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Harry's House by Harry Styles | Album Review 

A review of the third studio album from Harry Styles

By Josh HerringPublished about a year ago 4 min read
Harry's House album cover

The former One Direction member has made quite the solo career for themself thus far. With the with a debut and sophomore albums under the belt (the latter of which a review can be found here), Harry Styles looks to impress with the more intimate and exploratory Harry's House. Fine Line was filled with summer bops and the exploration of sex and gender, seemingly a focal point of introspection for Styles. Harry's House seems to capture a nostalgic summer rock pop, especially in the leading single, "As It Was". 

The album opens with the eccentric "Music For a Sushi Restaurant" filled with towering instrumentals maintaining a supremely upbeat vibe complemented by the wailing rockstar vocals of the artist. As usual for Styles, he captures innocent affection through simple, colorful description, once again through food (see "Watermelon Sugar"). The greens of eyes and wasabi and the blues of "bubblegum twistin round your tongue" give us an ample sample of what's to come. This song really does sound like it will be played in sushi shops among other retail stores in the near future. 

Thus far, there is definite throwback approach combined with a modern hyperpop combination that is almost a little too catchy and dance-inducing. The lyrics are relatively simple to dissect - a focus on an addictive love. This love is simple and craving complemented by the bittersweet taste of wine in "Grapejuice". This selection serves as a sort of transition in mindset. In place of flowers, theres wine. This symbolizes the transition from the early honeymoon electricity to the more fruitful and mature relationship that Styles sings of. Along with the metamorphosis of his relationship, as is the same in his own life. 

Lead single, "As It Was", already an immensely popular song (in part due to TikTok), is more somber despite the continued diligence of upbeat music. The quick moving BPM and the pretty, beachy synths disguise the notions of dramatic change. As the chorus hints, nothing is the same as it once was, causing the artist to fall inward into themselves: "Harry, you're no good alone / Why are you sitting at home on the floor? / What kind of pills are you on?" This song could apply to both relational change and just general change within the self and the succeeding nostalgia we develop for our selves lost in the passage of time. Either way, the beautifully addicting and distracting backtrack almost takes us away from this realization as we dance to Styles' pain. 

The result of this relationship change is reflected through the rest of the album. We get a nostalgic and reminiscent Styles that curses the daylight and constantly thinks of the memories that are riddled with guilt. Much like other albums of late, Harry's House is deeply personal and emotional, calling upon the deeper recesses of memory - the fondest of all. This effect is also reflected in tone and the lower, more intimate backtrack, with a focus on minimalism in guitar and piano. Perhaps the most emotional of the bunch is "Matilda" - a reference to Roald Dahl. It details the perverse results we (rather a specific person for Styles) accumulate as a result of trauma attached to abandonment and loneliness and an apologetic comfort that draws the conclusion that "you don't have to be sorry for doing it on your own".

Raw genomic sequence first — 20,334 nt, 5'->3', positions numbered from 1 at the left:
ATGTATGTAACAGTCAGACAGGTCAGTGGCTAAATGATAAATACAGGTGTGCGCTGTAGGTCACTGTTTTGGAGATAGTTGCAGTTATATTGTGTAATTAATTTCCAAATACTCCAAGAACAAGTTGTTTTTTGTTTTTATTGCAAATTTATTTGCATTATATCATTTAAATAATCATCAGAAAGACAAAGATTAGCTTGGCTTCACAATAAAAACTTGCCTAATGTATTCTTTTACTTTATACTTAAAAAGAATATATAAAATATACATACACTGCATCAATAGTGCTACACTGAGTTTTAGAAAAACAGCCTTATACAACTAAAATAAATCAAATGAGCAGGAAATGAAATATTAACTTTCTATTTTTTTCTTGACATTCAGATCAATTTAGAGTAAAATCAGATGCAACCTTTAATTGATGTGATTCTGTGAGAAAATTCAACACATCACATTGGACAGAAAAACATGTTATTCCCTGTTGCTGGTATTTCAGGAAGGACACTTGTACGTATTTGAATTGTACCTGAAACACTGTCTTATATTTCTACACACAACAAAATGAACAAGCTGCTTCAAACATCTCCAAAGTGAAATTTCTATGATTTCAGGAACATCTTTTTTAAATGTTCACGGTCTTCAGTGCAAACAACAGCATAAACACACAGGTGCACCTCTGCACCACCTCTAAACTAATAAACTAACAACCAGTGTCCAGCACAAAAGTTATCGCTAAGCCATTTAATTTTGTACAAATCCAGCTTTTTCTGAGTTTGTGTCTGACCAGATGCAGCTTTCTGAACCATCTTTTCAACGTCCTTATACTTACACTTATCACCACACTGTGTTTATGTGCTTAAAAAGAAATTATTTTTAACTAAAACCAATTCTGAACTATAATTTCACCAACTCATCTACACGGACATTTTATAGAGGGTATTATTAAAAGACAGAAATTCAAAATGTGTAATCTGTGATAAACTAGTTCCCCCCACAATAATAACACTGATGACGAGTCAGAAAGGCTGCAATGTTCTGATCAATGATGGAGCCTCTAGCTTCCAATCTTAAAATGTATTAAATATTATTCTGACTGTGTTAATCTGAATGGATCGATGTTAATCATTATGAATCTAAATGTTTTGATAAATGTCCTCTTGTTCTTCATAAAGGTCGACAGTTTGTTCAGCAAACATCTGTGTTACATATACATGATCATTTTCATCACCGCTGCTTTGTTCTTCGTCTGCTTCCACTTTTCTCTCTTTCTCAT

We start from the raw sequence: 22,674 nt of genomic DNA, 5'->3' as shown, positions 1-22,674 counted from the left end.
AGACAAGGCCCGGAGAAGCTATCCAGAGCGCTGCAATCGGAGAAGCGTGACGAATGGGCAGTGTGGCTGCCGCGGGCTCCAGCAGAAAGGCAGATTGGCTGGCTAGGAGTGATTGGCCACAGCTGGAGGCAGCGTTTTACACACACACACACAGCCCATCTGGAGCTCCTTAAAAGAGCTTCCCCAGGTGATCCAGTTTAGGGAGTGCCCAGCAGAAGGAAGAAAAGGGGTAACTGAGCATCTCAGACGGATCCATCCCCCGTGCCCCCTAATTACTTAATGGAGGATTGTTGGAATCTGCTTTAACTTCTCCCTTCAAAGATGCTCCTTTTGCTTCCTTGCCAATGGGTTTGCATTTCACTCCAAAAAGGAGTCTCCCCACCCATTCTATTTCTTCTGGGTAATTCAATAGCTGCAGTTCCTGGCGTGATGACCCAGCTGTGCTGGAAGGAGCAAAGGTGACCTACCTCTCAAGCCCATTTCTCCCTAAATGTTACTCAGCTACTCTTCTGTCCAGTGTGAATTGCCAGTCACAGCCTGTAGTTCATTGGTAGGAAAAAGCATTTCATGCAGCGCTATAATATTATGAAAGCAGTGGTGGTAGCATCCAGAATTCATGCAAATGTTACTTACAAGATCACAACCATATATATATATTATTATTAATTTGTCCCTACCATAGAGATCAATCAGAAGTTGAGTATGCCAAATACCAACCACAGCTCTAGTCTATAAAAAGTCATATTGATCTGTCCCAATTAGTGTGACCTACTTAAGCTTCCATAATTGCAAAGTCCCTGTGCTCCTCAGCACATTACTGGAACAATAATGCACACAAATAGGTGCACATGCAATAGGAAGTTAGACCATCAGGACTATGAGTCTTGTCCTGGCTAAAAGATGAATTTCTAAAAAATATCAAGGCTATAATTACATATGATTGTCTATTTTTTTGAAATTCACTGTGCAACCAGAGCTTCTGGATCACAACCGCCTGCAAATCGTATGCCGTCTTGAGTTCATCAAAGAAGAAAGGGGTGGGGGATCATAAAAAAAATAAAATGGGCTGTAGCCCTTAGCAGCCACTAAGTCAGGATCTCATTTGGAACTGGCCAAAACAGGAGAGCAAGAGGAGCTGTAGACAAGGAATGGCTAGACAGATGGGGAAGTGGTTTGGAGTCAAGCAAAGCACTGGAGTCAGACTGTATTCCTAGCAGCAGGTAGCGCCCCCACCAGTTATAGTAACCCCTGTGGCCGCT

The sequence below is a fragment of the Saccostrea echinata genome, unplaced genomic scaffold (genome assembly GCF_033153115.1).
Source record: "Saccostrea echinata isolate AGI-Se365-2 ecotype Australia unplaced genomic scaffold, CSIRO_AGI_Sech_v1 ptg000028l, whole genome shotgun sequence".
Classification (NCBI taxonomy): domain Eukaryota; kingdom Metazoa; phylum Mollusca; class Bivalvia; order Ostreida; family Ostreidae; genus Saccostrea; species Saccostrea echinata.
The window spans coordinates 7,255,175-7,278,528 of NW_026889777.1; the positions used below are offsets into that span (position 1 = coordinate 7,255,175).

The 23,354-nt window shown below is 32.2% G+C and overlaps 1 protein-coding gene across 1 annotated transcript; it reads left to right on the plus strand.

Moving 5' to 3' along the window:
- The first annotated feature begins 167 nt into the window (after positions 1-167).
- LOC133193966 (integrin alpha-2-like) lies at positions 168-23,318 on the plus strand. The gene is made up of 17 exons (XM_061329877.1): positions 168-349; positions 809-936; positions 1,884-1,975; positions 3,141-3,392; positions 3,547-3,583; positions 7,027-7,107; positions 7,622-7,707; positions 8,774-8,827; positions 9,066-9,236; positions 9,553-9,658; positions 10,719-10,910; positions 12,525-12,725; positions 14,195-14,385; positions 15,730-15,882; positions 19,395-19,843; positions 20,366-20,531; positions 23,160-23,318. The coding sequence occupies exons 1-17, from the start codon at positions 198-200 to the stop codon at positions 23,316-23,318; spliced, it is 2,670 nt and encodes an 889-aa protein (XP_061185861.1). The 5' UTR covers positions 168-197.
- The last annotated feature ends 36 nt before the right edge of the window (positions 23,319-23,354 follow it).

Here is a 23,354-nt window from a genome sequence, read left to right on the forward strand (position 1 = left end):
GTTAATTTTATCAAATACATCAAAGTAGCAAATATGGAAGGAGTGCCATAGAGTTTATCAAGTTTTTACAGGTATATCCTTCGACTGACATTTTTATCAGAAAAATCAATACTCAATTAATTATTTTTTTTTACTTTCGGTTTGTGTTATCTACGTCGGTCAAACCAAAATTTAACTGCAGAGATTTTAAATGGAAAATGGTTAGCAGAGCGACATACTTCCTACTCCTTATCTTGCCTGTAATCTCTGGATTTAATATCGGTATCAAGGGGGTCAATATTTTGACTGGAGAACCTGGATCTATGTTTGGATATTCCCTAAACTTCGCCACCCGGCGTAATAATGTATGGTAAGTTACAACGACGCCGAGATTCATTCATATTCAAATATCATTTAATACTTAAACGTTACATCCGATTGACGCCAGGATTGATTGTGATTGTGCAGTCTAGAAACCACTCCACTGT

Harry Styles has a knack for relaying catchy, simplistic songs that easily highlight a beautiful attraction. Think of songs like "Watermelon Sugar" and "Golden", "Cinema" is a similar vibe. Additionally, this song signals the reinstatement of the more upbeat tone that was missing in the wake of "As It Was". There's almost a funk element being thrown in that builds up backtrack and complements the always strong vocal ability of the artist. The simplicity of the lyrics don't completely do each of the songs justice as they are much more emotional than they read.

However, this simplicity can be hindering for some. In my first listen, outside of "As It Was", there is no other signature song - one that will pull the casual listeners ears and devoted fans heart strings. This certainly isn't a requirement, rather just an observation. But to me, this is what makes some of the best albums just that. Fine Line had at least five signature songs, but I don't see the same with Harry's House. Am I disappointed with this album? No, not really. Am I blown away? Again, no, not really. As a result, I feel I can fairly rate this album in the mid-high sevens, low eights with room to grow as it ages. 

It's worth noting that despite my beliefs that this album was underwhelming, for lack of a better word, that certainly doesn't make it not worth listening to. Recently, I've noticed that if an album doesn't have radio hits or a plethora of playlist adds, it's deemed unlistenable (see Kendrick Lamar and his latest album). Replay value seems to be the primary criteria for criticism, which I'm not a fan of. There are a culmination of different factors that make a good album worth listening to beyond "bangers" and "bops". For Harry's House, the deep emotional approach combined with the pining, unrequited love makes it beautiful. Beyond that, there needn't be much more said if you don't like it. 

Best Tracks: As It Was, Matilda, Cinema


MMA summer is just beginning! We have many more reviews to come as artist continue to drop this summer (keep an eye out for Brent Faiyaz, Joey Bada$$, and more). To keep up with the latest reviews, give us a follow!

album reviews

About the Creator

Josh Herring

Emerging writer and published poet | Owner of Modern Music Analysis music publication

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